We hope that you have captivating day at school today. Remember to think kind thoughts, use kind words, and do kind things. We Love You.

Bonus Facts:
Cassini also found that jets and fissures on Enceladus spray water vapor and simple organic compounds into space (this spray eventually forms the E ring around Saturn). The geysers of water suggest that there is a subsurface ocean on Enceladus.

Clearer images from Cassini identified moons of all shapes and sizes. Some are lopsided like potatoes, some are rough and textured like sponges, and some are either disintegrating and forming rings or being formed from particles collected from the rings.

One of the moons, Iapetus is snow-white on one side while the other is dark as coal. Cassini found that the dark coloring comes from one of the outer moons – Phoebe. Dust and debris from Phoebe creates one of the rings; some of this dust settles on to the side of Iapetus. It does not spread evenly because Iapetus does not rotate as it orbits Saturn; the same side of Iapetus always faces Saturn as it orbits.

For more facts visit:

Moons of Saturn

Saturn’s Rings

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Did you know that in 1610 Galileo Galilei was the first person to see Saturn’s rings? The images and scientific data sent back by the Cassini spacecraft have helped scientists to make many new discoveries about Saturn’s rings. We’ve discovered that the rings of Saturn are about 175,000 miles across, but only 3,200 feet thick. Some of the ice and rock particles that make up ring are smaller than a grain of sand and some are as large as mountains!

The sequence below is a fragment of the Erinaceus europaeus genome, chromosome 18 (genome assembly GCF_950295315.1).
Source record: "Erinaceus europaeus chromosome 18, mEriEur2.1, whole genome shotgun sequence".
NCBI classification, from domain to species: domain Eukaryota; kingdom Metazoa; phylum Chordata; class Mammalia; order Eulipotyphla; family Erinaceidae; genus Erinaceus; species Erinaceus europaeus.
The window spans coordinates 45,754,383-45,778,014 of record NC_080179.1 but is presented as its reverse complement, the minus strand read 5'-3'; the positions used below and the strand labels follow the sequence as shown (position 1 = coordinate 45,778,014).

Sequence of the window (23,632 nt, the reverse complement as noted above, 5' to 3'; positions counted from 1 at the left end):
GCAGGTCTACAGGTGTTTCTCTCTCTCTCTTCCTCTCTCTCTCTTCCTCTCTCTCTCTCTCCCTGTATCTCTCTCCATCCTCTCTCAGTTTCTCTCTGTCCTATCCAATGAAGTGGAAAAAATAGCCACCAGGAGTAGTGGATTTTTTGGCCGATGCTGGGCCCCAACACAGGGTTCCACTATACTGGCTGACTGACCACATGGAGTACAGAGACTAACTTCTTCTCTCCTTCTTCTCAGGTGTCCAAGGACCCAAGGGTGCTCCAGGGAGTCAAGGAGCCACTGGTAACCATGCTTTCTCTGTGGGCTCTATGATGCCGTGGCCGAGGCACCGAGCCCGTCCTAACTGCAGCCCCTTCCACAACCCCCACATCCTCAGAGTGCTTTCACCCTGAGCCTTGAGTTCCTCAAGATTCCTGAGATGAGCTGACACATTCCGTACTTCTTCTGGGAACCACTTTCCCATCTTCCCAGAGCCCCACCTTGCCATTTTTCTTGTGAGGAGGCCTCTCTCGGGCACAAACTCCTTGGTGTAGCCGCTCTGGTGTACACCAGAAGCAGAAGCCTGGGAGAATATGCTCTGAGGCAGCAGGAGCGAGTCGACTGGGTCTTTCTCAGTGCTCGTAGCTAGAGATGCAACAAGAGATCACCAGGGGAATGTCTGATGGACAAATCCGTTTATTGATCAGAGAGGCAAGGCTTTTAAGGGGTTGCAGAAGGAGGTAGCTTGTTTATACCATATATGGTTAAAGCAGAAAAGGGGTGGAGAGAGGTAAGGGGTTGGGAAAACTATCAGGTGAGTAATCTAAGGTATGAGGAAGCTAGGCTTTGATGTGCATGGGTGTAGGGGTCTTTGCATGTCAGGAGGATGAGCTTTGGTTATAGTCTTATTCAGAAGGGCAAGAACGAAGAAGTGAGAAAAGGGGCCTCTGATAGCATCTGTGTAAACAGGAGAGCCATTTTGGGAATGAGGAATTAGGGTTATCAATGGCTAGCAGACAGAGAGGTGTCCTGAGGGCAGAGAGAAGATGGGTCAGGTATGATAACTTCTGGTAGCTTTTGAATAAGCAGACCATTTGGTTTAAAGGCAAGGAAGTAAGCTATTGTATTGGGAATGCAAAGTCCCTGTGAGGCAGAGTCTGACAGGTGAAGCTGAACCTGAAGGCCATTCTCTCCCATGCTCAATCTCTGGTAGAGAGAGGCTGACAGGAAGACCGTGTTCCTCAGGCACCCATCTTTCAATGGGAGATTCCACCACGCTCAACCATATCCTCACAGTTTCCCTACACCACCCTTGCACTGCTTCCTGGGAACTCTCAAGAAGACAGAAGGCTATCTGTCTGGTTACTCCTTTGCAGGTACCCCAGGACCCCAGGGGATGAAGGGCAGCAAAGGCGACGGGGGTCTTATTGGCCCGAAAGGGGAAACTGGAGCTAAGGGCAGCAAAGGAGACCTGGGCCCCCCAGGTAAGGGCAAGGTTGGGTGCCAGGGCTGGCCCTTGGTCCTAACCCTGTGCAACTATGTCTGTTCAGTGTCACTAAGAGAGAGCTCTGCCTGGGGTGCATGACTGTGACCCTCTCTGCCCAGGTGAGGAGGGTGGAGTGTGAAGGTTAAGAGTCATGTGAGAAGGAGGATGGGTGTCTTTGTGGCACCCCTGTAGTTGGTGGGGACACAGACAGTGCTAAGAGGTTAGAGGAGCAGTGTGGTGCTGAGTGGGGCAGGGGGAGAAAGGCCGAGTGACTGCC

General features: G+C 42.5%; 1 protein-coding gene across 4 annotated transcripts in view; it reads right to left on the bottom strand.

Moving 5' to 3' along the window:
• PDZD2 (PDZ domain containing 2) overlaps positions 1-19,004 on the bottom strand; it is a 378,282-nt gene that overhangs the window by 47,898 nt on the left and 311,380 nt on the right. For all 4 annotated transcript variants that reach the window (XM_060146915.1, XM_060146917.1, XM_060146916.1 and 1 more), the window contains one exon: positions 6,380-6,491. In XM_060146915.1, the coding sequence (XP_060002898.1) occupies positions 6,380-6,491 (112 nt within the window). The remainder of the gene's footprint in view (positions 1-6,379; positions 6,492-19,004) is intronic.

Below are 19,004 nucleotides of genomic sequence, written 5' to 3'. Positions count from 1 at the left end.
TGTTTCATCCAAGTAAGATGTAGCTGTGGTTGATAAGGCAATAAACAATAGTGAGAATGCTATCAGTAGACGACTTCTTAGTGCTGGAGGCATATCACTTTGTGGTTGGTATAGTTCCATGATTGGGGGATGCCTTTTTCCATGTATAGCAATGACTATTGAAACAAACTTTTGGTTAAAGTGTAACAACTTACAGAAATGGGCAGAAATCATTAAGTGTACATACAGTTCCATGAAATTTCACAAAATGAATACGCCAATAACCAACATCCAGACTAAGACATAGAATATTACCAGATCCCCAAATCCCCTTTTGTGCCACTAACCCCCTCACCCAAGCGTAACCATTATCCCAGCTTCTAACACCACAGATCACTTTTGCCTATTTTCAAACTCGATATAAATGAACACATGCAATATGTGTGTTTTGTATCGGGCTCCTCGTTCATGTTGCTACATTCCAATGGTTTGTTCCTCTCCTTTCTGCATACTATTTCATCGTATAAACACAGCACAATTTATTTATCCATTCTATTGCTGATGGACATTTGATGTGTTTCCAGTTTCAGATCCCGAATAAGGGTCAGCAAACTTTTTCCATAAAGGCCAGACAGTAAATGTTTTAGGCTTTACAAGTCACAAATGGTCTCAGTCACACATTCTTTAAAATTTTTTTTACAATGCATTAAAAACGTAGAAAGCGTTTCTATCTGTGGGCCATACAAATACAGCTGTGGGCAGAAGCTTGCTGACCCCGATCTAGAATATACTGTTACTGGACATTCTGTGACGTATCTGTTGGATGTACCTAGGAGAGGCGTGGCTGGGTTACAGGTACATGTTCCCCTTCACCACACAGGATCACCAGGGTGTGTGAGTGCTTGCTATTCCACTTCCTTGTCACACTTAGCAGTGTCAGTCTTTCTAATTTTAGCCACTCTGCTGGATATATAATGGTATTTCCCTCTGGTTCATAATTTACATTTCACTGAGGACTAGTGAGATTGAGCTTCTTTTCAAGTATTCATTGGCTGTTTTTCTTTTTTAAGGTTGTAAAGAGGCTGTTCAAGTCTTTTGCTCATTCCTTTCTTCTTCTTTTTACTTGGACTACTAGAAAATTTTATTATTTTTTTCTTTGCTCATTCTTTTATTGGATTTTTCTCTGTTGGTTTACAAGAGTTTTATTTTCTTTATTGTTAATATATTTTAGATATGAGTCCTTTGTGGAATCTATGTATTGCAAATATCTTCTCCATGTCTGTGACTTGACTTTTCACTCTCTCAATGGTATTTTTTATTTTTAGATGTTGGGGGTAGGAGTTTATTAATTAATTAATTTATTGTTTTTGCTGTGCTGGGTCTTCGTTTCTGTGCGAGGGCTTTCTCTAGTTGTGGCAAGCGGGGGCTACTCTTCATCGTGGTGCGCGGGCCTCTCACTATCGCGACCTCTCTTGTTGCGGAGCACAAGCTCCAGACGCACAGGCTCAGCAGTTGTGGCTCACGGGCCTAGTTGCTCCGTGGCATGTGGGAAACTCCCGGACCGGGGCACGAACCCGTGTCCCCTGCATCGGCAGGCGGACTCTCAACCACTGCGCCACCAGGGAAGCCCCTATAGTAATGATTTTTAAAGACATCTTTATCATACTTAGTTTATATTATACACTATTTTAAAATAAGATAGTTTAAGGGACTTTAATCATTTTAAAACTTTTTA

We hope that you have an all-around awesome day at school today. Remember to think kind thoughts, use kind words, and do kind things. We Love You.

Bonus Facts:
Saturn’s rings are labeled with letters, from A to G.

Cassini was able to collect data about Saturn’s Rings during Saturn’s equinox, which only happens ever 15 years. The different angle of light showed that the rings of Saturn are not warped, but that they are also not as smooth a previously thought. Data during the equinox also showed that when the Sun was not shining on the face of the ring, the ring particles dropped to a temperature of -382 F.